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Mezcal Introduction

The Mezcal Worm

Mezcal Defined

Mezcal History

Mezcal Production

Mezcal NOM


Mezcal's Future

Pocket Guide

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Tequila sips:

Blanco tequilas are more robust and their flavours can withstand cooking and still retain their taste. All of the books listed in the resource chapter have a variety of recipes using tequila that will please you. In my experience, tequila works best in dishes where it contributes to, rather than competes with, other ingredients. Included in this are fish, shrimp and pasta meals where subtle flavours are the nature of the dish.


Updated June 27, 2007

Mezcal's Denomination of Origin


Mezcal regionsLike tequila, since 1995 mezcal has a Denomination of Origin, an international recognition that only products made in a specified area of Mexico can be called 'mezcal.' The DO  - Denominacion di Origen (DO) Comercom, is also called the Quality Control Certification for DO Mezcal.


The appellation of origin Mezcal was applied for in 1994 from the Secretariat of Trade and Industrial Promotion (SECOFI) by the National Chamber of Industry of Mezcal. The Declaration of Protection for Mezcal was published in the Official Federation Gazette on November 28, 1994, delimiting the geographical area in which mezcal can be produced. The Declaration of Protection for Mezcal has not been amended, although an application for amendment to extend the geographical area was published in 1998.


MezcaleroMezcal's DO is similar to tequila's, but with some important differences. First is that mezcal must be bottled in Mexico, and cannot be exported in bulk.


The DO declaration also outlined several steps to quantify and standardize mezcal production, including creating a database of agave plantations, registering every parcel of plantation land, registering all wild agave by municipality, record how each mezcalero produces his mezcal, record which agaves are used, and label every bottle as being a single agave mezcal or made from a blend of agaves.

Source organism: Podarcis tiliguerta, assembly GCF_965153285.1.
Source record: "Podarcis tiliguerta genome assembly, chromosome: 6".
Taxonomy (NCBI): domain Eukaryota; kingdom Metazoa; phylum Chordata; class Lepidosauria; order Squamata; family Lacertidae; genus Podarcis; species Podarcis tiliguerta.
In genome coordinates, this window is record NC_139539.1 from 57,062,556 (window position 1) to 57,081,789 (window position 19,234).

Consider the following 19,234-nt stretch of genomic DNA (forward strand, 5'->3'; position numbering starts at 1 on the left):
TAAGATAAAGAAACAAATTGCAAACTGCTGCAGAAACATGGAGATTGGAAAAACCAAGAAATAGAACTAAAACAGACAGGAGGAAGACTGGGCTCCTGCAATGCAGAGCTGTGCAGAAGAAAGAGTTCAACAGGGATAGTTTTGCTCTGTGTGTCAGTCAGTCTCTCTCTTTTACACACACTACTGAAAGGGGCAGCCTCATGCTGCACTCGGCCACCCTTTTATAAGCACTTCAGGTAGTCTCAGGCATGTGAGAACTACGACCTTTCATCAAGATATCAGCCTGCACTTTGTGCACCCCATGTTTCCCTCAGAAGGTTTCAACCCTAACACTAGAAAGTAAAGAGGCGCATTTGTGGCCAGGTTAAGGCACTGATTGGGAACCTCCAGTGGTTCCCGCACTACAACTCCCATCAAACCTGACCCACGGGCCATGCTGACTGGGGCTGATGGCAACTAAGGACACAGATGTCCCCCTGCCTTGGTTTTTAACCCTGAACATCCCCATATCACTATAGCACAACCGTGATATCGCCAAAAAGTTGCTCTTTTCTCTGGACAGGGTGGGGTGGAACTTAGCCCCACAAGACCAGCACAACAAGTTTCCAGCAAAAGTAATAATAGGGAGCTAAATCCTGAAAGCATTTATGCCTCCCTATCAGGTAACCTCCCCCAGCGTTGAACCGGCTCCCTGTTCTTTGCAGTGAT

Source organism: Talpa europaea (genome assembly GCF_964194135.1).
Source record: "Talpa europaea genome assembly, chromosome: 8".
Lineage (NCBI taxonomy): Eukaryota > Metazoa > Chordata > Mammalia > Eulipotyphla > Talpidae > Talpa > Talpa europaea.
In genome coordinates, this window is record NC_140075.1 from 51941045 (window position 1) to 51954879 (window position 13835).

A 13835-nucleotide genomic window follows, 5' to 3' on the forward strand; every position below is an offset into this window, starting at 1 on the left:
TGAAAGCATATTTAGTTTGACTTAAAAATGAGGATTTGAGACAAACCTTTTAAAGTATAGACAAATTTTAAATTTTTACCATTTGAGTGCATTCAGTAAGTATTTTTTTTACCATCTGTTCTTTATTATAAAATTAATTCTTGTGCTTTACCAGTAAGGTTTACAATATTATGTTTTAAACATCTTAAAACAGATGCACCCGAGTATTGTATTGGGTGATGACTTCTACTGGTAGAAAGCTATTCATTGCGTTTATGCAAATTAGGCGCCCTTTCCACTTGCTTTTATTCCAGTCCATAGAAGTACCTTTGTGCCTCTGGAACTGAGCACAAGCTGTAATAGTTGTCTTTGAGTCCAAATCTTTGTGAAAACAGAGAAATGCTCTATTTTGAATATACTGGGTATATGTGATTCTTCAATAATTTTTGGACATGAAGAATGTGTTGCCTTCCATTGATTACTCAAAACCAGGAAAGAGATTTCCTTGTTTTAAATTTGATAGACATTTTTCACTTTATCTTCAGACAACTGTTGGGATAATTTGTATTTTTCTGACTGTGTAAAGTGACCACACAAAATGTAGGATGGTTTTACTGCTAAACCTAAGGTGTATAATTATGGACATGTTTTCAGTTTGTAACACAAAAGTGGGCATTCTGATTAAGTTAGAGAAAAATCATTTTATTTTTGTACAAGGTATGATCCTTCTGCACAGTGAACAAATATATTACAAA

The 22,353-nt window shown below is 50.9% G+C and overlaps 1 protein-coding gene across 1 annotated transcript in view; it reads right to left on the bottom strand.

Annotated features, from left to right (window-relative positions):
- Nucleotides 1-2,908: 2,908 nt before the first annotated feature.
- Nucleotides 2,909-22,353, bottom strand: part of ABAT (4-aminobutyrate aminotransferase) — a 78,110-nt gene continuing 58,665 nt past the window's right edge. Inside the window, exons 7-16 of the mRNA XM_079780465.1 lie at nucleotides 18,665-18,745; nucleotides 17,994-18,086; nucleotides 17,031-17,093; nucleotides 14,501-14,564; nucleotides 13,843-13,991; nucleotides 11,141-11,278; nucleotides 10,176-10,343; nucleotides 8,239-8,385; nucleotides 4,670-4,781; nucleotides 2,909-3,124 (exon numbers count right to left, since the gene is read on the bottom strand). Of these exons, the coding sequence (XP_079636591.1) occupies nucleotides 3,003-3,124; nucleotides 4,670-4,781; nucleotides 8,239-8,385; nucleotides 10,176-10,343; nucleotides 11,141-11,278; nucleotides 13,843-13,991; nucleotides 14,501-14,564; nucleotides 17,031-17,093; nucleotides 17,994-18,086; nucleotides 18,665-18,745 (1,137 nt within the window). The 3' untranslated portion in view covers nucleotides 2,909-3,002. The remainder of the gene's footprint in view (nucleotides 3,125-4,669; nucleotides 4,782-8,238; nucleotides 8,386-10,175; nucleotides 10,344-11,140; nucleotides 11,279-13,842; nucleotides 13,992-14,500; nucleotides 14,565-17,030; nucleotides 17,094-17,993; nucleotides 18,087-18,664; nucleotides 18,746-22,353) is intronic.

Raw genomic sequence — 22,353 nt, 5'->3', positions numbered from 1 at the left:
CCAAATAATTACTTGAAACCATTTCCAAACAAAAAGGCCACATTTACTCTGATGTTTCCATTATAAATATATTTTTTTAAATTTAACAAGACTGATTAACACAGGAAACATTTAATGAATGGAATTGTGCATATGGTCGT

The law to standardize mezcal was passed on October 9, 2003, and producers were given a year to comply. However, on the anniversary compliance was extended another four months. The law was finalized on Feb. 10, 2005. Since then, all mezcal must be certified in order to be sold or shipped.


There are two categories for mezcal:

  • Type 1: 100% agave (using any or all of the permitted varietals)
  • Type 2: Minimum 80% agave and maximum 20% other sugars.

All mezcal must be bottled at the source in Mexico - there are no bulk sales such as we see with mixto tequila. Also note that the minimum percentage of agave sugars in mixto mezcal (80%) is considerably higher than the minimum in mixto tequila (51%).


100% agave mezcal can have no other ingredients; no additives and no other sugars used in production.


Mezcal can now legally have added fruit, as in flavoured tequila, but is called a 'crema' regardless of whether it has dairy products in it.


All new mezcal must be double-distilled. It can be triple-distilled, at the producer's discretion.


Booths at the Mezcal FairMezcal has seen a slow but steady rise in export sales. Between  1996 and 2004, sales to the USA rose 81%, to about $1.8 million, small, of course, compared to the $222.6 million of tequila sales in the US in 2004.


An annual, week-long Mezcal Fair is held in Oaxaca, starting on the third Monday in July and ending on the fourth. This festival coincides with the annual and ancient celebration, the Guelaguetza, which attracts folklore groups from all over the State and offers colorful exhibitions of native music and dance. Mezcal producers set up booths for visitors to sample their wares. However, the fair was cancelled in 2006 because of unrest in the state. The teachers who were boycotting the fair set up their own "Alternative Guelaguetza" on July 24th in the stadium of the Institute of Technology in Oaxaca. Media reports more than 24,000 attended.


The teachers plan to boycott the 2007 Guelaguetza, but the state government has not made any notice it will be cancelled.






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